3/18/2009 1:06:00 PM
LaRosa's Sweet Spot Main page
March 18, 2009
What came first, the chicken or the egg? Or, in tennis terms, what came first, our love of top players or the tennis that got them there?
This week at Indian Wells, as the top seeds of the WTA fell like Z-listers on Dancing with the Stars and the round of 16 resembled a qualifying draw at a Tier V tournament, tongues wagged and heads shook over the state of women's tennis and the entertainment value of the event itself.
Rather than hit out (once again) at the inability of the top women to seize the reins of their sport, how about we focus on the young women coming up behind them who don't seem to have the same problem? And the unpredictability, gusto and, dare I say pizzazz, they're lending to one of the biggest tournaments of the year.
We knew we could count on a couple of young guns to make hay. Caroline Wozniacki and Victoria Azarenka have proven to not only have big games but a strength of will that has them each knocking on the door of the top ten. Plus they haven't had a chance to burn out yet (that apparently happens at 20). So their success here is no huge surprise.
|Jelena Jankovic couldn't escape the youth brigade in Indian Wells.|
But how about the understudies to the understudies who have done all the real damage this last week? Like junior phenom Anastasia Pavlyuchenkova, who took recent #1 Jelena Jankovic out in straight sets. She stepped it up on a grand stage and showed just how much she's fulfilling her promise.
Or how about That Other Radwanaka, Urszula? The conqueror of Svetlana Kuznetsova may be the lesser known of the sisters, but a la Serena, the buzz on her is that that's only because that other chick came first. And she beat big sis Agnieszka last month in Dubai.
Beyond the youngins with nothing but unfettered upward momentum, the Swiss cheesiness of Indian Wells has allowed a couple struggling players to resurrect form of old. In her match against Azarenka, Shahar Peer looked to not only rebound nicely from the whole Dubai debacle but appeared to have been restored to that gutsy fighter we fell in love with two years ago. And Ana Ivanovic, who is technically a top player masquerading as draw filler, is having her best tournament since the French Open (which, also technically, isn't saying much).
Of course no one wants to see top players capable of fireworks play beneath themselves and limp away. And limp they did. Elena Dementieva said she was exhausted and shouldn't have come. Jankovic said she needed a magic wand to fix what ails her. And Kuznetsova, well, I can't find a single comment from her after her loss. Perhaps she said it all beforehand when she said she was tired of being a bride's maid at this tournament. Your wish is granted. No magic wand required.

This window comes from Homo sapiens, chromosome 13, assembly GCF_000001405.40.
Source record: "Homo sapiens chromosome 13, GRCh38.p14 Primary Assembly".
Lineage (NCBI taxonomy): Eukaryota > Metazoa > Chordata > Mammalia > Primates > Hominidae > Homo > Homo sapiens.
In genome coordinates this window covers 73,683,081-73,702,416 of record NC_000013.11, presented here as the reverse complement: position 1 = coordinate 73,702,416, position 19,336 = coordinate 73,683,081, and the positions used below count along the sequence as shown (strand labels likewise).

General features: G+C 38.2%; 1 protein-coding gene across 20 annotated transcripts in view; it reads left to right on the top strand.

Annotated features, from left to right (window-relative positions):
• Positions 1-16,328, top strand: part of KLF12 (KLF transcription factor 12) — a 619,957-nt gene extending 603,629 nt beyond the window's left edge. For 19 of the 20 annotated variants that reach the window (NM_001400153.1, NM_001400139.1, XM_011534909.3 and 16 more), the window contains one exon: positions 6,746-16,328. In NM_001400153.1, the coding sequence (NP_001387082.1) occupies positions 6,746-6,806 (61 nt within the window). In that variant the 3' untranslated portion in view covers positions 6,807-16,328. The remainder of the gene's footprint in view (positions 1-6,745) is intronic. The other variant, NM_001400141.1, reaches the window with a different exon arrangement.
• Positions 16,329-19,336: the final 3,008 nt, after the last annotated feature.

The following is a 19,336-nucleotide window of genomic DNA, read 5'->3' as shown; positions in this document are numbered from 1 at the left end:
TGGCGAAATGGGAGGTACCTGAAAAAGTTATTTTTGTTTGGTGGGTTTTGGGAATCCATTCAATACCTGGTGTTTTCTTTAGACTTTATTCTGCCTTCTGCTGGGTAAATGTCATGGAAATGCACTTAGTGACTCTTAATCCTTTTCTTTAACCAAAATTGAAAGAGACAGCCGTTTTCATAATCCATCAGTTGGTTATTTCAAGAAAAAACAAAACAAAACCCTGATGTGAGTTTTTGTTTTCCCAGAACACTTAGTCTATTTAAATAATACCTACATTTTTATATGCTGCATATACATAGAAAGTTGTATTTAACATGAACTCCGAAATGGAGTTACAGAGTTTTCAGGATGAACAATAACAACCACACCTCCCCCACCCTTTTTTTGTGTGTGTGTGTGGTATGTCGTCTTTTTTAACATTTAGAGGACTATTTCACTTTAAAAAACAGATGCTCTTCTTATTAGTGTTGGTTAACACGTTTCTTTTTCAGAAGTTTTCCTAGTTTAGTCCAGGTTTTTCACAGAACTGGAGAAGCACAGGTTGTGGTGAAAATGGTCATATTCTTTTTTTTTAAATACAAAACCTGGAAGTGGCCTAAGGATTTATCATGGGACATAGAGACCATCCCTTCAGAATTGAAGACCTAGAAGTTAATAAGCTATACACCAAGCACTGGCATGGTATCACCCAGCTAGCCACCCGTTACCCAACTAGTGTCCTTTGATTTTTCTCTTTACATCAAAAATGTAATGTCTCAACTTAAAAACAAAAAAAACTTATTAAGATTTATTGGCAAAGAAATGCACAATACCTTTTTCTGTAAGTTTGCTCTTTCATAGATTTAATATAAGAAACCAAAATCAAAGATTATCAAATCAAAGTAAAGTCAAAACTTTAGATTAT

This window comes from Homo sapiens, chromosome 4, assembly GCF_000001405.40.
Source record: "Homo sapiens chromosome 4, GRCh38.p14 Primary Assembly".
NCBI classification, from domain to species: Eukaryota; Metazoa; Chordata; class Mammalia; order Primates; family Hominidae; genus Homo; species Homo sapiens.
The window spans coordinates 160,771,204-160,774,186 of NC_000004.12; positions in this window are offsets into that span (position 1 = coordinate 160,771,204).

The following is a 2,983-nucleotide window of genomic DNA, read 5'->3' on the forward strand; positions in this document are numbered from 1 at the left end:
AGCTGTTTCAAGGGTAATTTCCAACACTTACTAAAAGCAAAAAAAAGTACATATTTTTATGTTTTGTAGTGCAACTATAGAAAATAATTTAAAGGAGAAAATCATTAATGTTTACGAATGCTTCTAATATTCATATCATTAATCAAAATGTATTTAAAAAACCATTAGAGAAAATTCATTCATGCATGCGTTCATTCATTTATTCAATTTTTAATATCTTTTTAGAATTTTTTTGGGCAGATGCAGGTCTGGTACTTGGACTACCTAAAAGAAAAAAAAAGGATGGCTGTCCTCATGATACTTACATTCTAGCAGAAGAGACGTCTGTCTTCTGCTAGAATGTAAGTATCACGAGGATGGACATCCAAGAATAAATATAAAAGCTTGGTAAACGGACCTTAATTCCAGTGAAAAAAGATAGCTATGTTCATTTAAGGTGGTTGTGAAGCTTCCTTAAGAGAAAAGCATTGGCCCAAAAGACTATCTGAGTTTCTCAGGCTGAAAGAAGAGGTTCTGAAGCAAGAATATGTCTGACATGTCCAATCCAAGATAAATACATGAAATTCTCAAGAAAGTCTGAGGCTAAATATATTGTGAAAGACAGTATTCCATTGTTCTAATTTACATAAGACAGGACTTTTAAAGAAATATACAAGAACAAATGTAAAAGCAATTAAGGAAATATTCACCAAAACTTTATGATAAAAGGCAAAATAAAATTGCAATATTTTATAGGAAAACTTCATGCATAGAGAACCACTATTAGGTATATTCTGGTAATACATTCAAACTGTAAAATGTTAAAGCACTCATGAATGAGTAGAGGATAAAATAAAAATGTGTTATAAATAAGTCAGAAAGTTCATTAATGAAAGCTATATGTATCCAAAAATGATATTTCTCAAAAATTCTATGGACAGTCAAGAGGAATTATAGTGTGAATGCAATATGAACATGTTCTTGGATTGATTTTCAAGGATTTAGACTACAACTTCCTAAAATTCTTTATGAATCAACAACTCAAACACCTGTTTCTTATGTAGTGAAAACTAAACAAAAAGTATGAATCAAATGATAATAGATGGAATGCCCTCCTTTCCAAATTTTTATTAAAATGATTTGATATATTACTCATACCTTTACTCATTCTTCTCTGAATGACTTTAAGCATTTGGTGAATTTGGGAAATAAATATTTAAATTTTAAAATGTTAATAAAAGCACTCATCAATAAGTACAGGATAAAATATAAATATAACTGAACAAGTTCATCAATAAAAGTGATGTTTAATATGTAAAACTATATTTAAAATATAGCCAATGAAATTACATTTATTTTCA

But look at the upside. When the cats are away, the mice will play.
Nowhere was this best evidenced than in Melbourne, site of the match of the year so far on the women's side. Jelena Dokic and Alisa Kleybanova rocked the Australian Open with a marathon match that was hard-hitting and smart, clean and emotional. All without a seed in sight.
Now, I can understand the complaining of the fair-weather fans who only know the Williams sisters (but can't tell them apart), that there's a blond Russian beauty (hey, doesn't she date Enrique Iglesias?) or who show up asking which one dated Matthew Perry. I understand the frustration of the organizers who are trying to sell these jack a's tickets. And I understand the panic of TV execs who are trying to justify to their bosses why Llagostera Vives/Pavlyuchenkova should not be preempted for flyfishing.
But tennis fans, true tennis fans, should take a second before throwing their TV out the window and their stock in women's tennis in the shredder. In fact, their hissy fits might cost them a front row seat to some truly riveting tennis.
Perhaps the remaining top seeds will clear the brush and all will be right with the world come the final. But you'll have to forgive me when I say, at least in this backwards Bizarro tournament, I certainly hope not.